"...planting and harvesting have become such harrowing undertakings that Ukraine will inevitably have less to export this year and into the future, given the obstacles to farming. The U.S. Department of Agriculture, for example, has forecast that Ukraine’s wheat exports, worth $5.1 billion last year, will fall by half after this year’s harvest." 1

Putin has threatened to shut down all Ukrainian grain exports via the Black Sea — only backing down when Turkey’s Erdogan told him such a move would lose Russia the few friends she still has. Don’t expect that to last, though.

A global flour shortage is looming

What’s more, the markets know this. When Putin initially shut off Black Sea trade routes, the price of wheat shot up 6% in a single morning.2

Mind you, Research and Markets shows that wheat already commanded a $160 billion global market as of 2020, making a jump of that degree all the more significant.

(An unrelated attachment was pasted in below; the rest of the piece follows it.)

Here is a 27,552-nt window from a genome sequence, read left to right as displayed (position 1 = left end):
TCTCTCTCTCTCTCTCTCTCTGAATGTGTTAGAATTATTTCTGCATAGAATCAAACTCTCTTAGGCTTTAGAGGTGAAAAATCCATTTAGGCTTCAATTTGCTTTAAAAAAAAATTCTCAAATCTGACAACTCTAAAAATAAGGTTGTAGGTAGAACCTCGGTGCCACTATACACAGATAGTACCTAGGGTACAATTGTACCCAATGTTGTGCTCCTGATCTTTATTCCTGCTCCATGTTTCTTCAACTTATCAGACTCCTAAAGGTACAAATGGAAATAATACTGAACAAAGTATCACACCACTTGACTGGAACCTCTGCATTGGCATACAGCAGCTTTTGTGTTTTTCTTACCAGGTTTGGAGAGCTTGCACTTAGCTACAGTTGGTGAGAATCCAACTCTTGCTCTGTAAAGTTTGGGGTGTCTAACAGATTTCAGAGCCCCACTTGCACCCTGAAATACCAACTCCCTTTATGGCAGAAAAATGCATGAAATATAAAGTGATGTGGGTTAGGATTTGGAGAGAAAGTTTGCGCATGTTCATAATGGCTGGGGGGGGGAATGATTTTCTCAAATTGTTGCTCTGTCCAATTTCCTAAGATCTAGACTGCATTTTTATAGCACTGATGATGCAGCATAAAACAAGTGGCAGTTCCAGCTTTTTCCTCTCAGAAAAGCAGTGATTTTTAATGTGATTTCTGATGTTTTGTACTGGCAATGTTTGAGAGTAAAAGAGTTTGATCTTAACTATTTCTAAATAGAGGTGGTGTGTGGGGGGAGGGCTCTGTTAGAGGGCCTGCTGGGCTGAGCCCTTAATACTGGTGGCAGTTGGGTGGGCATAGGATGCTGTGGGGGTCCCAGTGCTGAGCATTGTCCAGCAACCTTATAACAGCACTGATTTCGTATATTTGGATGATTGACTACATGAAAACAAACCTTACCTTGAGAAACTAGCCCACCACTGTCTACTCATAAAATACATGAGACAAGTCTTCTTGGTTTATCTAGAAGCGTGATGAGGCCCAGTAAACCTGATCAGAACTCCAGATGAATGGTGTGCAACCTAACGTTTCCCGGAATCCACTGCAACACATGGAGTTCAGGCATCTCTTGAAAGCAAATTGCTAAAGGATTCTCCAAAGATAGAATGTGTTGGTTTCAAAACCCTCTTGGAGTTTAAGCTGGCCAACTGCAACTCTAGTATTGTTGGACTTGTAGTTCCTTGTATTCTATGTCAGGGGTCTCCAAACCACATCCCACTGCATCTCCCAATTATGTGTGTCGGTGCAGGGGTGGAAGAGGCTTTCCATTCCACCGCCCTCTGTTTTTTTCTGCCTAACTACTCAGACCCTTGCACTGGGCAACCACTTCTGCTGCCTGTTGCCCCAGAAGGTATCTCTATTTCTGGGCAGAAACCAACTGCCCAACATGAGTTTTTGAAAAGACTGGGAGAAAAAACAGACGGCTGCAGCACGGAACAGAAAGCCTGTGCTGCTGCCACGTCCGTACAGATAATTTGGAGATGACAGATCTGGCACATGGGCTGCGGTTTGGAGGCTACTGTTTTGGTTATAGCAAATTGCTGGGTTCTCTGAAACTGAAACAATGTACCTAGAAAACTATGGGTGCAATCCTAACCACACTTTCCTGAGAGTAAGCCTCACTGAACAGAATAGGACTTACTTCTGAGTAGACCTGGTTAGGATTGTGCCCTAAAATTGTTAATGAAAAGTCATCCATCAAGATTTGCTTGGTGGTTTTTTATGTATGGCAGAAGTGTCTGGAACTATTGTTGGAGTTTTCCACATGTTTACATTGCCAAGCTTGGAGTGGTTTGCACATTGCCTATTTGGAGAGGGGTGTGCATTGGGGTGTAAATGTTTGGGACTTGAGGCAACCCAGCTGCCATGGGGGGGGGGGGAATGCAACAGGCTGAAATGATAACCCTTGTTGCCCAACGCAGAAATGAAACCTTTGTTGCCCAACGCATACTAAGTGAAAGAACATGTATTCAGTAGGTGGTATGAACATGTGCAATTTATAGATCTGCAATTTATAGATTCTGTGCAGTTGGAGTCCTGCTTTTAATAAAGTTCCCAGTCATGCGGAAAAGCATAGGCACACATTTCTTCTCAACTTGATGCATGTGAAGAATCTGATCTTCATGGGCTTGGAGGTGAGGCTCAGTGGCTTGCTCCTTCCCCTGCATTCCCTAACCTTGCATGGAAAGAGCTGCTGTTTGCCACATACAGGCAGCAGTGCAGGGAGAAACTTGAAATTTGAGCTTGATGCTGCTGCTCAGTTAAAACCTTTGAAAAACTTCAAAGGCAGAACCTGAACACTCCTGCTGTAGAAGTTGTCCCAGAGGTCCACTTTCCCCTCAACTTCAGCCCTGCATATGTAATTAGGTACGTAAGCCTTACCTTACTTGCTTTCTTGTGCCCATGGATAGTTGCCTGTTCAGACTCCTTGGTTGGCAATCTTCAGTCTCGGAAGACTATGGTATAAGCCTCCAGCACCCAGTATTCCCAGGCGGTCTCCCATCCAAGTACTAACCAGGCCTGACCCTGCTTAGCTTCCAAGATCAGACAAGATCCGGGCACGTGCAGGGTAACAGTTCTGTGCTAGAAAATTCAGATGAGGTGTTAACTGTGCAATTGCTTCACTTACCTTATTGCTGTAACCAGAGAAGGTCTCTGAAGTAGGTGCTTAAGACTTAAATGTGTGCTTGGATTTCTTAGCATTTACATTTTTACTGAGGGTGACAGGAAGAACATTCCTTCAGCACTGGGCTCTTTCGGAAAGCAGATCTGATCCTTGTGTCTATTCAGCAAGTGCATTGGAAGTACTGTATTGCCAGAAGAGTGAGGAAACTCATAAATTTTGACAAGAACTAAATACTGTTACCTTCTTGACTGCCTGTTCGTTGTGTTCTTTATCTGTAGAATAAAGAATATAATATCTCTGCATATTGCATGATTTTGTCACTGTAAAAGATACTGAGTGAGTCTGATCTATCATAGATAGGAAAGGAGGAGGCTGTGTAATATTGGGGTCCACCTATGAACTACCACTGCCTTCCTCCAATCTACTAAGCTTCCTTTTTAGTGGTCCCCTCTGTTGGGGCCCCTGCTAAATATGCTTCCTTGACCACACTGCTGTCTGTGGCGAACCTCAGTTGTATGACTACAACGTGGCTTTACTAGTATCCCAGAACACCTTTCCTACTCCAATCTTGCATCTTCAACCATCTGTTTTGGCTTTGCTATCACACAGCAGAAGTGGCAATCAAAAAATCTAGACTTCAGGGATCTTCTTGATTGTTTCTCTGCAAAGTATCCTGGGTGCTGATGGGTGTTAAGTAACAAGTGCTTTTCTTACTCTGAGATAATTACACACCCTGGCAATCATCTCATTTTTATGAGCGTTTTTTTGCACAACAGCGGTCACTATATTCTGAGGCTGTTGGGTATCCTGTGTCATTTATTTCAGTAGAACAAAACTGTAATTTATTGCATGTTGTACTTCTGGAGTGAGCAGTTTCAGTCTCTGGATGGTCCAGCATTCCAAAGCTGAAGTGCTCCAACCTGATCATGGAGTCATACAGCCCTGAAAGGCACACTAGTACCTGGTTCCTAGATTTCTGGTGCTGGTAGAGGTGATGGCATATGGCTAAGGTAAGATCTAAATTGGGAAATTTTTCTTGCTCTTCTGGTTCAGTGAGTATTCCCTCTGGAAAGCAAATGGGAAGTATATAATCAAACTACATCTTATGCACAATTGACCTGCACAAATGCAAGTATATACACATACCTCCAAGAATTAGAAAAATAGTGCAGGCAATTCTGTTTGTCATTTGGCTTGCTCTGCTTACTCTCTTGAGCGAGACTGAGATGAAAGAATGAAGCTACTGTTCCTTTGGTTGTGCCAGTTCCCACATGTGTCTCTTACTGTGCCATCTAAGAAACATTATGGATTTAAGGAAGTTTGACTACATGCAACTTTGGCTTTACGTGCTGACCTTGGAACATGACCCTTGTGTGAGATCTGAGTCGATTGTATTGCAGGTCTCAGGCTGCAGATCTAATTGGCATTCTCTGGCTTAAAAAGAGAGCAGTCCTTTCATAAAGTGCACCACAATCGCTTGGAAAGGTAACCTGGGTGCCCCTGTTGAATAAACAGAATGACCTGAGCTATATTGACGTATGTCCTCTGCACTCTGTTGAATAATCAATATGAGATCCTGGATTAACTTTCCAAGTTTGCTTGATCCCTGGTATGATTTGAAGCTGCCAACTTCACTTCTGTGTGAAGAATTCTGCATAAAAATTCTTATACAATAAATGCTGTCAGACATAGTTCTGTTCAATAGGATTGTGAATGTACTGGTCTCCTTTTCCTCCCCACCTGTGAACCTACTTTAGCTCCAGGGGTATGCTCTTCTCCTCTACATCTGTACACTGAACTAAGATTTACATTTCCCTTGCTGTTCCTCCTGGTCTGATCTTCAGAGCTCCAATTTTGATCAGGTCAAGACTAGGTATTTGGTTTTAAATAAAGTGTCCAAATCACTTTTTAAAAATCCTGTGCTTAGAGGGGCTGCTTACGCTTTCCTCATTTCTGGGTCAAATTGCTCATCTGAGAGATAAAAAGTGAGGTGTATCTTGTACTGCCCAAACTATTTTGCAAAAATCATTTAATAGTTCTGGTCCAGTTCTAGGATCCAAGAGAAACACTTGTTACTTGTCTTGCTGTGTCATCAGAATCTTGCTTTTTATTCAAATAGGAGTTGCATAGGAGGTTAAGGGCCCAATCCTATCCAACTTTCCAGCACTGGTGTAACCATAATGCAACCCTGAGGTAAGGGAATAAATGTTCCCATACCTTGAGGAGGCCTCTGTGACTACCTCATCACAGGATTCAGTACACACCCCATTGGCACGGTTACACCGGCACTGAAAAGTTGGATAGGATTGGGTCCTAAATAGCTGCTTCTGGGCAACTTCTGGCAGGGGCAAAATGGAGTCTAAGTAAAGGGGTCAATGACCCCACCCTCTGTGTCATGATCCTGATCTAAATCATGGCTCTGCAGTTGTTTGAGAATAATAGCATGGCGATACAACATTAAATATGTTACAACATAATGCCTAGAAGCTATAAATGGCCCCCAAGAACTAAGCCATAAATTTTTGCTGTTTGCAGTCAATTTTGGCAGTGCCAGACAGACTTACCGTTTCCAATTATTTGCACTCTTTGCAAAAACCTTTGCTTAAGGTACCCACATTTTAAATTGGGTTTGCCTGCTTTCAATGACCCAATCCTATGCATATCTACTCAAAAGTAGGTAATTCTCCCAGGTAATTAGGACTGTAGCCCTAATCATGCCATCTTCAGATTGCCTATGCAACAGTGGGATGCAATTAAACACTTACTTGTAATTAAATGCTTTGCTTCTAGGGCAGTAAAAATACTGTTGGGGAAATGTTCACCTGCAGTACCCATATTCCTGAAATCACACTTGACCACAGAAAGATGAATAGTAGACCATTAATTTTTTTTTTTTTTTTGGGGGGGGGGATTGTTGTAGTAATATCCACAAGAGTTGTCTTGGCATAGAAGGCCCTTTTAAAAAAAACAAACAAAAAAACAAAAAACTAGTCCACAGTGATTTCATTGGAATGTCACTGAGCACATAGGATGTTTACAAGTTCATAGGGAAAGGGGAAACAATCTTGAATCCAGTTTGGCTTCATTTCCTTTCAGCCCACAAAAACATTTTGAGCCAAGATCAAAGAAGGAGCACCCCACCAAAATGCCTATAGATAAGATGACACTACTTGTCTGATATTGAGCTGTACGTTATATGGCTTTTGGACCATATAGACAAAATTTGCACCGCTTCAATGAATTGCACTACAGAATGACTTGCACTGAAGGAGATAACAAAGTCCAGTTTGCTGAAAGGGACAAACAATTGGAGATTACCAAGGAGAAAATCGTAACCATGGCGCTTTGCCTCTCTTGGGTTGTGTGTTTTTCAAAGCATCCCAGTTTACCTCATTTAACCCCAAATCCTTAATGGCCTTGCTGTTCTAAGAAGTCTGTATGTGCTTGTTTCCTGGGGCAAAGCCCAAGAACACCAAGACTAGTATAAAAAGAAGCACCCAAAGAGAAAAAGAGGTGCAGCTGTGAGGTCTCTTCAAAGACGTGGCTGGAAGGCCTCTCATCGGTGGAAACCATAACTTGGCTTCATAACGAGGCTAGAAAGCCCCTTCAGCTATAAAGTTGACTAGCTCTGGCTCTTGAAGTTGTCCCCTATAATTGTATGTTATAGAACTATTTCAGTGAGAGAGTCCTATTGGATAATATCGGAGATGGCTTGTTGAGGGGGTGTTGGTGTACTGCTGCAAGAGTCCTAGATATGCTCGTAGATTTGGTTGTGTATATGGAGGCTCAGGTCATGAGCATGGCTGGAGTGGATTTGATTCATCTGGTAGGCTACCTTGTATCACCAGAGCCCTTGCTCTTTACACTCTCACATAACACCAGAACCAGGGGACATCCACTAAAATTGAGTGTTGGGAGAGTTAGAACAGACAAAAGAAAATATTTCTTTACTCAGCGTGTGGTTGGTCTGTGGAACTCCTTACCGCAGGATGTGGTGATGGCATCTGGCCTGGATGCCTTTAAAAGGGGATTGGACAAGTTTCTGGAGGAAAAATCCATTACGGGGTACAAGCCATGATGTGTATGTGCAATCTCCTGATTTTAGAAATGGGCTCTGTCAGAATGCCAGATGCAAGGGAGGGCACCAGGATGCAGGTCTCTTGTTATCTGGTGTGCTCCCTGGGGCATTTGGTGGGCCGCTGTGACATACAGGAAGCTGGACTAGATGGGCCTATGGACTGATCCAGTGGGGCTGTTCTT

Putin backed down — but the price of wheat didn’t. It remains elevated, just a little below the all-time high it hit in February when the war began.

The markets expect Putin to use wheat as a bargaining chip in the future — just as he has in the past.

What’s more — even with Ukraine’s wheat exports getting out — demand passed supply this year. And that’s despite the rest of the world picking up the slack and producing a record amount!3

Wheat Production Going Forward is a Very Open Question

Not only is the war between the world’s #1 and #5 wheat exporters likely to depress production…

But over-cultivation has left traditionally rich soils depleted of nutrients, making many heritage fields increasingly unproductive. Between excessive heat… increased insect populations… and more and larger floods and droughts… areas that were once breadbaskets are quickly becoming barren.